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Sex Offender Violated Probation Working With Children, Carnival

By Staff | Sep 15, 2010

Fred Leslie Kirk

Judge Mark A. Karl found probable cause in a probation violation hearing against Fred Leslie Kirk in Wetzel County Circuit Court Sept. 13.

Kirk, 40, of 332 Jackson Ave., Sistersville, will appear for an adjudicatory hearing Sept. 29 at 1:30 p.m. following a petition to revoke probation hearing Monday that resulted in Judge Karl’s ruling for probable cause. Kirk appeared before Judge Karl along with Attorney Jeremiah Gardner and Adult Probation Officer John Lantz, who provided testimony against Kirk. Lantz took the witness stand and answered questions from Wetzel County Prosecutor Tim Haught, Attorney Jeremiah Gardner, and Judge Mark A. Karl regarding Kirk’s alleged probation violation wherein Kirk was found living with and being in contact with minors, a circumstance which goes against a special conditions regulation on his probation terms.

Lantz testified that on Aug. 9 he met with Kirk after receiving complaints he was living with and in contact with minors. “I told him it wasn’t appropriate and thusly made it a condition to not have any contact with minors,” Lantz said. Lantz affirmed Haught’s assumption that Kirk understood the new provision to his probation terms. However, that very evening Kirk was spotted at Town and Country Days-employed by Deshler Amusements-helping children on and off rides. Lantz added Kirk did not disclose at their meeting that he was employed with Deshler Amusements. Furthermore, Kirk is required to report any employment to the West Virginia State Police and his probation officer. Haught asked Lantz if he would have permitted Kirk’s employment to which Lantz replied sternly, “Absolutely not.”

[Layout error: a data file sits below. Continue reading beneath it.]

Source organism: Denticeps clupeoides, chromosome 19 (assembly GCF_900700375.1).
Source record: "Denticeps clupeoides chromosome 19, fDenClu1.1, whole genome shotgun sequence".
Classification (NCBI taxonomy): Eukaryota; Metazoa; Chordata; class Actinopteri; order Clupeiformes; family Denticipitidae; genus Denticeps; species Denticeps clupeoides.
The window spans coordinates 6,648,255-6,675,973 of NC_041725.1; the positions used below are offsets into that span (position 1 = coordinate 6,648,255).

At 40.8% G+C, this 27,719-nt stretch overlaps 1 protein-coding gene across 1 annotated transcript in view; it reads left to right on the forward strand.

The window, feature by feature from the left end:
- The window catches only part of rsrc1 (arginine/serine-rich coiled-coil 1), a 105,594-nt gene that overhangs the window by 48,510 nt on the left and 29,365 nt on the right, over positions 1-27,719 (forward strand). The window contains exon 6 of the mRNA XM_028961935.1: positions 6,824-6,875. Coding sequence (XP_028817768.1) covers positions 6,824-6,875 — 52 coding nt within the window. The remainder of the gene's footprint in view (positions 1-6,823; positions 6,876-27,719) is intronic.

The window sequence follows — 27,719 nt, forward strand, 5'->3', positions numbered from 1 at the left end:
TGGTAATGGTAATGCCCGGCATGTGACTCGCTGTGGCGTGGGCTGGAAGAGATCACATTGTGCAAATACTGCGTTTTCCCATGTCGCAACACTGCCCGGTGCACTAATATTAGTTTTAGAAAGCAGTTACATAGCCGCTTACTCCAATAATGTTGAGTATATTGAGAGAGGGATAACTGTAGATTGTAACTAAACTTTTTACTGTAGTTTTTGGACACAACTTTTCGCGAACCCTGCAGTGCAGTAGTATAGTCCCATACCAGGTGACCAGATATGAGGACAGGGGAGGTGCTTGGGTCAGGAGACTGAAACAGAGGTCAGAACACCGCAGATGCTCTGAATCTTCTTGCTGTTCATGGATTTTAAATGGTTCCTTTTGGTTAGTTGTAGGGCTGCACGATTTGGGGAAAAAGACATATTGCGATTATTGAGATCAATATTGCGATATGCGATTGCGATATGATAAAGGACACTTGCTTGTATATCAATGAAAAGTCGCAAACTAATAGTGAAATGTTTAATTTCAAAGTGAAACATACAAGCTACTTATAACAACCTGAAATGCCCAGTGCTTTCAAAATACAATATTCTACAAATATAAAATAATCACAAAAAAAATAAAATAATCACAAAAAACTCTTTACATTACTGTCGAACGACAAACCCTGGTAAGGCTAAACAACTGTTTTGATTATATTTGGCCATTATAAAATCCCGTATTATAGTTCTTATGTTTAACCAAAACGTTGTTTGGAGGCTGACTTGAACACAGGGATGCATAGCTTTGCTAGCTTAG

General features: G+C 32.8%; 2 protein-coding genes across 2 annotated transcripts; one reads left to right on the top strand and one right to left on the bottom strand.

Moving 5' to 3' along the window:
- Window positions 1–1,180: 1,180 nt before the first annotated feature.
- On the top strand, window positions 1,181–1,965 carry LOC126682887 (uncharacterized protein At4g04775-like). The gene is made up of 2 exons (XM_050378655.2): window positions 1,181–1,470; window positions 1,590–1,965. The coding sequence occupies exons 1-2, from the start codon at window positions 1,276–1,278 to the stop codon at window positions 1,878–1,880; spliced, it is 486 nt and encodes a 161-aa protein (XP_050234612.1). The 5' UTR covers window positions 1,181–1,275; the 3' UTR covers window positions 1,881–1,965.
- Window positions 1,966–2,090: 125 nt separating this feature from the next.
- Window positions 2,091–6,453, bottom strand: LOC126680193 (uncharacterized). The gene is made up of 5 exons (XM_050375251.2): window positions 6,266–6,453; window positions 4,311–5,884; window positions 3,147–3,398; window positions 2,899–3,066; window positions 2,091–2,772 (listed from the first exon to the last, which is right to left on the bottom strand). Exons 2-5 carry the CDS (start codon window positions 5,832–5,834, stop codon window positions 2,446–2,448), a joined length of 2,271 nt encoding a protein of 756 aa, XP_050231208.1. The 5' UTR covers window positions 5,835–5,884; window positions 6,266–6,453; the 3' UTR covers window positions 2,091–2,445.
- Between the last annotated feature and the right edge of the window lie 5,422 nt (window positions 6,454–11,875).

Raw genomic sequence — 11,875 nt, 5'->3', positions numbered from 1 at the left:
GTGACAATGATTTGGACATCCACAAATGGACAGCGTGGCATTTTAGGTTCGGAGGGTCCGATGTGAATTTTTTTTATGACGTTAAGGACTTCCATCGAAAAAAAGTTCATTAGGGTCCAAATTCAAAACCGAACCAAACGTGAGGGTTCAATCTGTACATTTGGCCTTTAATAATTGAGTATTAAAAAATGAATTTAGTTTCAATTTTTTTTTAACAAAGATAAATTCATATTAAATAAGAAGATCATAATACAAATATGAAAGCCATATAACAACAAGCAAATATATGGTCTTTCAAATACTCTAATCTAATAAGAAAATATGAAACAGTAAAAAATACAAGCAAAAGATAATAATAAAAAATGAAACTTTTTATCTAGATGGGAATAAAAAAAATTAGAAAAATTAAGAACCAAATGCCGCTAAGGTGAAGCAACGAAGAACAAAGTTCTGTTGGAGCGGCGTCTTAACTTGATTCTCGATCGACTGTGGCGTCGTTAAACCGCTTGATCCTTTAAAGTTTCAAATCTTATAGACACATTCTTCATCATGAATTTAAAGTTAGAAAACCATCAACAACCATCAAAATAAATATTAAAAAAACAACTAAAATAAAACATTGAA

Gardner then spoke with Lantz, asking if Lantz had Kirk sign off on his additional rule. Lantz said it was not necessary as he’d signed off on the standard rules and verbally confirmed he understood the additional condition. Gardner then asked if the additional rule was a normal addition to probation terms. “I haven’t employed it in the last few years, however, when I get calls from the community I’m going to take action,” Lantz replied. “I put it on him (Kirk) because he was on probation, because he was a sex offender, and for the safety of the community.”

Gardner made the point that Kirk was incarcerated after his first evening of work, making it impossible to report his employment within the time limit allotted to him.

Before the hearing concluded Gardner requested Kirk be released on his previous bond before the next hearing. The state strongly objected, as did Judge Karl. Kirk is incarcerated until his hearing on Sept. 29.

On Sept. 4, 2009, Kirk pleaded guilty to a felony count of failure to register as a sex offender in the month of his birth (October) to the State Police detachment.

On Jan. 8 Kirk stood before Judge Hummel for a motion for sentence modification after serving 120 days of his one to five-year sentence in the West Virginia Penitentiary for Men. At that time Judge Hummel was taking the motion under consideration. On Feb. 19 Hummel granted Kirk’s Rule 35 B motion and Kirk was placed on two year’s probation.